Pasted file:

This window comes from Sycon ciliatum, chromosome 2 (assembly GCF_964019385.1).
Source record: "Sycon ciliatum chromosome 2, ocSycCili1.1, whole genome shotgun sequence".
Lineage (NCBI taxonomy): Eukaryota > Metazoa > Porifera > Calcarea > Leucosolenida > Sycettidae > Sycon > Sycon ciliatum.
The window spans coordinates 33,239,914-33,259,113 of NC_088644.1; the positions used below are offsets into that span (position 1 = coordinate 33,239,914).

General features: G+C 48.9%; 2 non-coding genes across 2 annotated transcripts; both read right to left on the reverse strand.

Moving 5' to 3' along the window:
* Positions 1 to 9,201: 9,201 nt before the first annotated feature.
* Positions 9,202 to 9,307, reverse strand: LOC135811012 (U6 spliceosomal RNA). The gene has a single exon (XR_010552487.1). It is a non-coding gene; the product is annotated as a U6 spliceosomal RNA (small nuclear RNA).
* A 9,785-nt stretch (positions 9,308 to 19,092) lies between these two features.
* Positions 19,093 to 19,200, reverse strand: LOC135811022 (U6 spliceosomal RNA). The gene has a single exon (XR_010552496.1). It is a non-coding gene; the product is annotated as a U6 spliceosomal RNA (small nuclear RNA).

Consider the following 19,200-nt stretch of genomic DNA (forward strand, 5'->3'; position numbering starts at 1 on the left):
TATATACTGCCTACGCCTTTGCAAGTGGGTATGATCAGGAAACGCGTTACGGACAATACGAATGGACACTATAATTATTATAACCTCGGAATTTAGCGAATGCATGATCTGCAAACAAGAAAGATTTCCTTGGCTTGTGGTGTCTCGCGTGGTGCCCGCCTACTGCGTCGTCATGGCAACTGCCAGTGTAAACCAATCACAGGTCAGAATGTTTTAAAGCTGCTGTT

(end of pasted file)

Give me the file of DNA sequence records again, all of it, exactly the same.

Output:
This window comes from Sycon ciliatum, chromosome 2 (assembly GCF_964019385.1).
Source record: "Sycon ciliatum chromosome 2, ocSycCili1.1, whole genome shotgun sequence".
Lineage (NCBI taxonomy): Eukaryota > Metazoa > Porifera > Calcarea > Leucosolenida > Sycettidae > Sycon > Sycon ciliatum.
The window spans coordinates 33,239,914-33,259,113 of NC_088644.1; the positions used below are offsets into that span (position 1 = coordinate 33,239,914).

General features: G+C 48.9%; 2 non-coding genes across 2 annotated transcripts; both read right to left on the reverse strand.

Moving 5' to 3' along the window:
* Positions 1 to 9,201: 9,201 nt before the first annotated feature.
* Positions 9,202 to 9,307, reverse strand: LOC135811012 (U6 spliceosomal RNA). The gene has a single exon (XR_010552487.1). It is a non-coding gene; the product is annotated as a U6 spliceosomal RNA (small nuclear RNA).
* A 9,785-nt stretch (positions 9,308 to 19,092) lies between these two features.
* Positions 19,093 to 19,200, reverse strand: LOC135811022 (U6 spliceosomal RNA). The gene has a single exon (XR_010552496.1). It is a non-coding gene; the product is annotated as a U6 spliceosomal RNA (small nuclear RNA).

Consider the following 19,200-nt stretch of genomic DNA (forward strand, 5'->3'; position numbering starts at 1 on the left):
TATATACTGCCTACGCCTTTGCAAGTGGGTATGATCAGGAAACGCGTTACGGACAATACGAATGGACACTATAATTATTATAACCTCGGAATTTAGCGAATGCATGATCTGCAAACAAGAAAGATTTCCTTGGCTTGTGGTGTCTCGCGTGGTGCCCGCCTACTGCGTCGTCATGGCAACTGCCAGTGTAAACCAATCACAGGTCAGAATGTTTTAAAGCTGCTGTT